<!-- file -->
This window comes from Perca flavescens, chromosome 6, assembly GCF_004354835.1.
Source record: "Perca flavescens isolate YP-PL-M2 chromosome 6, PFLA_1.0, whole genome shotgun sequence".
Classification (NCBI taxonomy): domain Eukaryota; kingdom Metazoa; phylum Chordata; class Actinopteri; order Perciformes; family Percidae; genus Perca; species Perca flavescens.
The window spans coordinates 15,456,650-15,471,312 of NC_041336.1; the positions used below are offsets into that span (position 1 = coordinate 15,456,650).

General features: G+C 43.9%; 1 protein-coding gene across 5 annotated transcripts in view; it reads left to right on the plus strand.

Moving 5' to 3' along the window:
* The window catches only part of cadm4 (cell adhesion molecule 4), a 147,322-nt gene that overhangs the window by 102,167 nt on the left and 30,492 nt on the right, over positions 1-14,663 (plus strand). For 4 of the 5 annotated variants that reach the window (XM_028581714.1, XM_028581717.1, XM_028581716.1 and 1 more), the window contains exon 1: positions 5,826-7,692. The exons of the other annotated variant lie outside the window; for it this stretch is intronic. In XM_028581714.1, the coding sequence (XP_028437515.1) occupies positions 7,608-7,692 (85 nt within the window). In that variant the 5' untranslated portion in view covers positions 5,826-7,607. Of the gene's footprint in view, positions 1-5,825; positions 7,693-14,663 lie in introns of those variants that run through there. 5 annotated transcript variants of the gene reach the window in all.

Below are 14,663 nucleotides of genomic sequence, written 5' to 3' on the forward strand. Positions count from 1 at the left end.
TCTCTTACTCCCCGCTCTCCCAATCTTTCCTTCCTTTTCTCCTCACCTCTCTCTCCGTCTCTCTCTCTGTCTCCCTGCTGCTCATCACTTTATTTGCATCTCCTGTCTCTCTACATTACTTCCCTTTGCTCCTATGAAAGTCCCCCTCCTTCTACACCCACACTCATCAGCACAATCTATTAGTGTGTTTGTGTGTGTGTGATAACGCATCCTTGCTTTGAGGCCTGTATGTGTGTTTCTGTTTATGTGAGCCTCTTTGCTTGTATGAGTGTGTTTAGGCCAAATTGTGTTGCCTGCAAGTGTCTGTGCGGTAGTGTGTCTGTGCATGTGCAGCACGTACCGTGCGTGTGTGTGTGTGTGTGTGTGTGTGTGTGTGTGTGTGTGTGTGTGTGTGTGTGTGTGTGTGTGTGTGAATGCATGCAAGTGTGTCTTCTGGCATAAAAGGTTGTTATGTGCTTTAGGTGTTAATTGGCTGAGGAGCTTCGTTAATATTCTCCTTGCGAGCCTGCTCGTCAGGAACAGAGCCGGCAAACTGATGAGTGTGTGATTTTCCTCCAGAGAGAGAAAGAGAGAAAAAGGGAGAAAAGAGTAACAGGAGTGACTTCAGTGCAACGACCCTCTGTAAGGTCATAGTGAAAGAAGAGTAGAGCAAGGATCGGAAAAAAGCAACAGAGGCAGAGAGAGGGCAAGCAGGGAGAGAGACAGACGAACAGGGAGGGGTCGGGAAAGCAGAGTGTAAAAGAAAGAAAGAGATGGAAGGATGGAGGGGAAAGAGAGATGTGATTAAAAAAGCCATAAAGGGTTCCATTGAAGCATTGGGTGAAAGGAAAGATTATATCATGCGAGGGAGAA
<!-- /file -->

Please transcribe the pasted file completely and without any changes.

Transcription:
This window comes from Perca flavescens, chromosome 6, assembly GCF_004354835.1.
Source record: "Perca flavescens isolate YP-PL-M2 chromosome 6, PFLA_1.0, whole genome shotgun sequence".
Classification (NCBI taxonomy): domain Eukaryota; kingdom Metazoa; phylum Chordata; class Actinopteri; order Perciformes; family Percidae; genus Perca; species Perca flavescens.
The window spans coordinates 15,456,650-15,471,312 of NC_041336.1; the positions used below are offsets into that span (position 1 = coordinate 15,456,650).

General features: G+C 43.9%; 1 protein-coding gene across 5 annotated transcripts in view; it reads left to right on the plus strand.

Moving 5' to 3' along the window:
* The window catches only part of cadm4 (cell adhesion molecule 4), a 147,322-nt gene that overhangs the window by 102,167 nt on the left and 30,492 nt on the right, over positions 1-14,663 (plus strand). For 4 of the 5 annotated variants that reach the window (XM_028581714.1, XM_028581717.1, XM_028581716.1 and 1 more), the window contains exon 1: positions 5,826-7,692. The exons of the other annotated variant lie outside the window; for it this stretch is intronic. In XM_028581714.1, the coding sequence (XP_028437515.1) occupies positions 7,608-7,692 (85 nt within the window). In that variant the 5' untranslated portion in view covers positions 5,826-7,607. Of the gene's footprint in view, positions 1-5,825; positions 7,693-14,663 lie in introns of those variants that run through there. 5 annotated transcript variants of the gene reach the window in all.

Below are 14,663 nucleotides of genomic sequence, written 5' to 3' on the forward strand. Positions count from 1 at the left end.
TCTCTTACTCCCCGCTCTCCCAATCTTTCCTTCCTTTTCTCCTCACCTCTCTCTCCGTCTCTCTCTCTGTCTCCCTGCTGCTCATCACTTTATTTGCATCTCCTGTCTCTCTACATTACTTCCCTTTGCTCCTATGAAAGTCCCCCTCCTTCTACACCCACACTCATCAGCACAATCTATTAGTGTGTTTGTGTGTGTGTGATAACGCATCCTTGCTTTGAGGCCTGTATGTGTGTTTCTGTTTATGTGAGCCTCTTTGCTTGTATGAGTGTGTTTAGGCCAAATTGTGTTGCCTGCAAGTGTCTGTGCGGTAGTGTGTCTGTGCATGTGCAGCACGTACCGTGCGTGTGTGTGTGTGTGTGTGTGTGTGTGTGTGTGTGTGTGTGTGTGTGTGTGTGTGTGTGTGTGTGTGAATGCATGCAAGTGTGTCTTCTGGCATAAAAGGTTGTTATGTGCTTTAGGTGTTAATTGGCTGAGGAGCTTCGTTAATATTCTCCTTGCGAGCCTGCTCGTCAGGAACAGAGCCGGCAAACTGATGAGTGTGTGATTTTCCTCCAGAGAGAGAAAGAGAGAAAAAGGGAGAAAAGAGTAACAGGAGTGACTTCAGTGCAACGACCCTCTGTAAGGTCATAGTGAAAGAAGAGTAGAGCAAGGATCGGAAAAAAGCAACAGAGGCAGAGAGAGGGCAAGCAGGGAGAGAGACAGACGAACAGGGAGGGGTCGGGAAAGCAGAGTGTAAAAGAAAGAAAGAGATGGAAGGATGGAGGGGAAAGAGAGATGTGATTAAAAAAGCCATAAAGGGTTCCATTGAAGCATTGGGTGAAAGGAAAGATTATATCATGCGAGGGAGAA